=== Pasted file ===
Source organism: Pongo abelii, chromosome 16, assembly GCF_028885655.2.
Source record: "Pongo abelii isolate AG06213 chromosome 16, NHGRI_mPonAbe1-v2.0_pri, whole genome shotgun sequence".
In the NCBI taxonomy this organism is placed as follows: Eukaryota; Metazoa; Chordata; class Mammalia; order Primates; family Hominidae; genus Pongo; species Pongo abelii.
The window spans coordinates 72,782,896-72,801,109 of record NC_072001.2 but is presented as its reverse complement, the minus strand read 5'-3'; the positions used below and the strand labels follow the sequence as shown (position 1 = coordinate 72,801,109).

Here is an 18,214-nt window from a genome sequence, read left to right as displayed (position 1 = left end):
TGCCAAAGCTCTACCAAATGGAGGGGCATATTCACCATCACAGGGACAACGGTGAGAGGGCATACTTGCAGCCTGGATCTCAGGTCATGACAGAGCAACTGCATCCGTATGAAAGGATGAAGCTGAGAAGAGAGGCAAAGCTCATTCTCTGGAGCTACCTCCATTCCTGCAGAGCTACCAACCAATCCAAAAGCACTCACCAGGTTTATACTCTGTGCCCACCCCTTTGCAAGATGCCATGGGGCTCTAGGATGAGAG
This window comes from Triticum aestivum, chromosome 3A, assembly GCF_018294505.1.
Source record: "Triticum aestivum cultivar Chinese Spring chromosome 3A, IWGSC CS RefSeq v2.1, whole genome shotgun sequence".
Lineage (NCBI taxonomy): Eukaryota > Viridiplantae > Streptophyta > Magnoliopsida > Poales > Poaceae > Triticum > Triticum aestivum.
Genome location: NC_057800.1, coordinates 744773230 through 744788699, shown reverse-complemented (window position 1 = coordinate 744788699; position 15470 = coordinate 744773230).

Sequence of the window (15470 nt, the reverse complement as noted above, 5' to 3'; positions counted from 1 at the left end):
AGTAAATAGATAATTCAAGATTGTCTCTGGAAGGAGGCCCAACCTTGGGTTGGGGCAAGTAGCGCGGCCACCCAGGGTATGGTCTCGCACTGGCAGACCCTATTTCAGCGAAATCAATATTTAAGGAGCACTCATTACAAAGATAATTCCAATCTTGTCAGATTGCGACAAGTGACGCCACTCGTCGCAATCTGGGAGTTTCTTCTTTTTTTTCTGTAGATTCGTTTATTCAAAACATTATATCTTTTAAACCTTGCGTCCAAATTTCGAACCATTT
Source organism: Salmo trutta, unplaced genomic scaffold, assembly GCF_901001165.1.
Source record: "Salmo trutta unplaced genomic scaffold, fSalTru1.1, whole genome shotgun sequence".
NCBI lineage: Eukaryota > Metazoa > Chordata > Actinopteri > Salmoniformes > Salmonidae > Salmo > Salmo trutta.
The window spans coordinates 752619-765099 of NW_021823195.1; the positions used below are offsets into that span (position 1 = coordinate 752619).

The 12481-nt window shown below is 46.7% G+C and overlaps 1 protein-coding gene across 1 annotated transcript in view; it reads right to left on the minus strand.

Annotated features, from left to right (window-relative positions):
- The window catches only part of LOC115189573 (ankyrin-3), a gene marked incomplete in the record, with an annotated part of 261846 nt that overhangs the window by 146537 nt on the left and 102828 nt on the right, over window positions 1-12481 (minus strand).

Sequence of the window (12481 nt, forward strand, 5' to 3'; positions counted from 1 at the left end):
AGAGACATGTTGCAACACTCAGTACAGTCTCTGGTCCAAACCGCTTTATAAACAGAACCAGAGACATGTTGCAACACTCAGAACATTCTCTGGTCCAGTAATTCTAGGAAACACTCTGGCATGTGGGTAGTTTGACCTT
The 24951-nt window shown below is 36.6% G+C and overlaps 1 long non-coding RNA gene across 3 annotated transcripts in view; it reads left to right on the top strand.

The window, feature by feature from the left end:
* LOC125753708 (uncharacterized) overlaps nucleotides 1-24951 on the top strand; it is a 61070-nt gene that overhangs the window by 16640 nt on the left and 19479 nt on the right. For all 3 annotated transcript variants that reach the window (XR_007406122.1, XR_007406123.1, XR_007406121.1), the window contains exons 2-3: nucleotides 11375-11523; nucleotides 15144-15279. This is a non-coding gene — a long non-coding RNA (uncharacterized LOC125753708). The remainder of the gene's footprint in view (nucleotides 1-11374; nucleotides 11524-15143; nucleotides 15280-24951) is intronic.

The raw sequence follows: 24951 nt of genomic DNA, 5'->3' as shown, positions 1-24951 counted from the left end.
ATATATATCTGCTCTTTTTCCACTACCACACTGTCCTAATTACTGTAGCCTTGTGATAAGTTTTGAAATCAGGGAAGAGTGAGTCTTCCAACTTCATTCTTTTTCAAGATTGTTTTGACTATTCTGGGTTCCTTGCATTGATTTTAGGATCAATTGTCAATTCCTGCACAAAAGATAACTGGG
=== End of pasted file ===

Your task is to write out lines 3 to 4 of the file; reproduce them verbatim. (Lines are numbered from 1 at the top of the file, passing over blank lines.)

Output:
In the NCBI taxonomy this organism is placed as follows: Eukaryota; Metazoa; Chordata; class Mammalia; order Primates; family Hominidae; genus Pongo; species Pongo abelii.
The window spans coordinates 72,782,896-72,801,109 of record NC_072001.2 but is presented as its reverse complement, the minus strand read 5'-3'; the positions used below and the strand labels follow the sequence as shown (position 1 = coordinate 72,801,109).